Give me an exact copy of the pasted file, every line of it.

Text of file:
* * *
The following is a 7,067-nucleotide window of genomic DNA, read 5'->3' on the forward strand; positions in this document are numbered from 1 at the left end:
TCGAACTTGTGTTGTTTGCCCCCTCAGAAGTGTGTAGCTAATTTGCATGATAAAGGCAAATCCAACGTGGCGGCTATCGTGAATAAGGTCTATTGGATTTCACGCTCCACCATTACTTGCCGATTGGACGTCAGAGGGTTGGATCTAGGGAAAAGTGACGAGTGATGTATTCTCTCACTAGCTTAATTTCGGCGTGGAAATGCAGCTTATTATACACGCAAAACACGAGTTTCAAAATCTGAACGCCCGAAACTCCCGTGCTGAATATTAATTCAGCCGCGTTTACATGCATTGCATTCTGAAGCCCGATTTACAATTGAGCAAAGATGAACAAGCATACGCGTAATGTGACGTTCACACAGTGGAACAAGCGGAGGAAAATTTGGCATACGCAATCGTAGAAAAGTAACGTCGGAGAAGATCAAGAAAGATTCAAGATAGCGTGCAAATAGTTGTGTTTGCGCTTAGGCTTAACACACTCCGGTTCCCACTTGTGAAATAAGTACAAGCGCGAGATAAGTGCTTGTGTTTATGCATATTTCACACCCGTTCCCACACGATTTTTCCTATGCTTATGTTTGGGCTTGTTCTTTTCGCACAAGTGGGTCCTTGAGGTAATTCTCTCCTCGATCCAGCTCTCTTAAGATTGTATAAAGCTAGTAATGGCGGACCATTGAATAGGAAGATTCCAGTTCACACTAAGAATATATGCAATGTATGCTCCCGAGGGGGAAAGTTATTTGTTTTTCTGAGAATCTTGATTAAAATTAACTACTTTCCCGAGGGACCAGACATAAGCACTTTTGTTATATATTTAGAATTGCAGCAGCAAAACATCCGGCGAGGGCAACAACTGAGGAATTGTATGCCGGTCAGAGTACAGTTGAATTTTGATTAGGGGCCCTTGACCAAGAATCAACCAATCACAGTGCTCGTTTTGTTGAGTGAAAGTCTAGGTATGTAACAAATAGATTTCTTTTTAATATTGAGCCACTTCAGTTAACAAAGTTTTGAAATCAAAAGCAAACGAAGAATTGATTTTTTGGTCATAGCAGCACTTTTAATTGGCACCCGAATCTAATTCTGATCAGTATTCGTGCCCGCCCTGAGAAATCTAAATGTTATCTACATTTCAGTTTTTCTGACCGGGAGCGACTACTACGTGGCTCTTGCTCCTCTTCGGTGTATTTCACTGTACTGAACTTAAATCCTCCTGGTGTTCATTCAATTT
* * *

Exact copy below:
The following is a 7,067-nucleotide window of genomic DNA, read 5'->3' on the forward strand; positions in this document are numbered from 1 at the left end:
TCGAACTTGTGTTGTTTGCCCCCTCAGAAGTGTGTAGCTAATTTGCATGATAAAGGCAAATCCAACGTGGCGGCTATCGTGAATAAGGTCTATTGGATTTCACGCTCCACCATTACTTGCCGATTGGACGTCAGAGGGTTGGATCTAGGGAAAAGTGACGAGTGATGTATTCTCTCACTAGCTTAATTTCGGCGTGGAAATGCAGCTTATTATACACGCAAAACACGAGTTTCAAAATCTGAACGCCCGAAACTCCCGTGCTGAATATTAATTCAGCCGCGTTTACATGCATTGCATTCTGAAGCCCGATTTACAATTGAGCAAAGATGAACAAGCATACGCGTAATGTGACGTTCACACAGTGGAACAAGCGGAGGAAAATTTGGCATACGCAATCGTAGAAAAGTAACGTCGGAGAAGATCAAGAAAGATTCAAGATAGCGTGCAAATAGTTGTGTTTGCGCTTAGGCTTAACACACTCCGGTTCCCACTTGTGAAATAAGTACAAGCGCGAGATAAGTGCTTGTGTTTATGCATATTTCACACCCGTTCCCACACGATTTTTCCTATGCTTATGTTTGGGCTTGTTCTTTTCGCACAAGTGGGTCCTTGAGGTAATTCTCTCCTCGATCCAGCTCTCTTAAGATTGTATAAAGCTAGTAATGGCGGACCATTGAATAGGAAGATTCCAGTTCACACTAAGAATATATGCAATGTATGCTCCCGAGGGGGAAAGTTATTTGTTTTTCTGAGAATCTTGATTAAAATTAACTACTTTCCCGAGGGACCAGACATAAGCACTTTTGTTATATATTTAGAATTGCAGCAGCAAAACATCCGGCGAGGGCAACAACTGAGGAATTGTATGCCGGTCAGAGTACAGTTGAATTTTGATTAGGGGCCCTTGACCAAGAATCAACCAATCACAGTGCTCGTTTTGTTGAGTGAAAGTCTAGGTATGTAACAAATAGATTTCTTTTTAATATTGAGCCACTTCAGTTAACAAAGTTTTGAAATCAAAAGCAAACGAAGAATTGATTTTTTGGTCATAGCAGCACTTTTAATTGGCACCCGAATCTAATTCTGATCAGTATTCGTGCCCGCCCTGAGAAATCTAAATGTTATCTACATTTCAGTTTTTCTGACCGGGAGCGACTACTACGTGGCTCTTGCTCCTCTTCGGTGTATTTCACTGTACTGAACTTAAATCCTCCTGGTGTTCATTCAATTT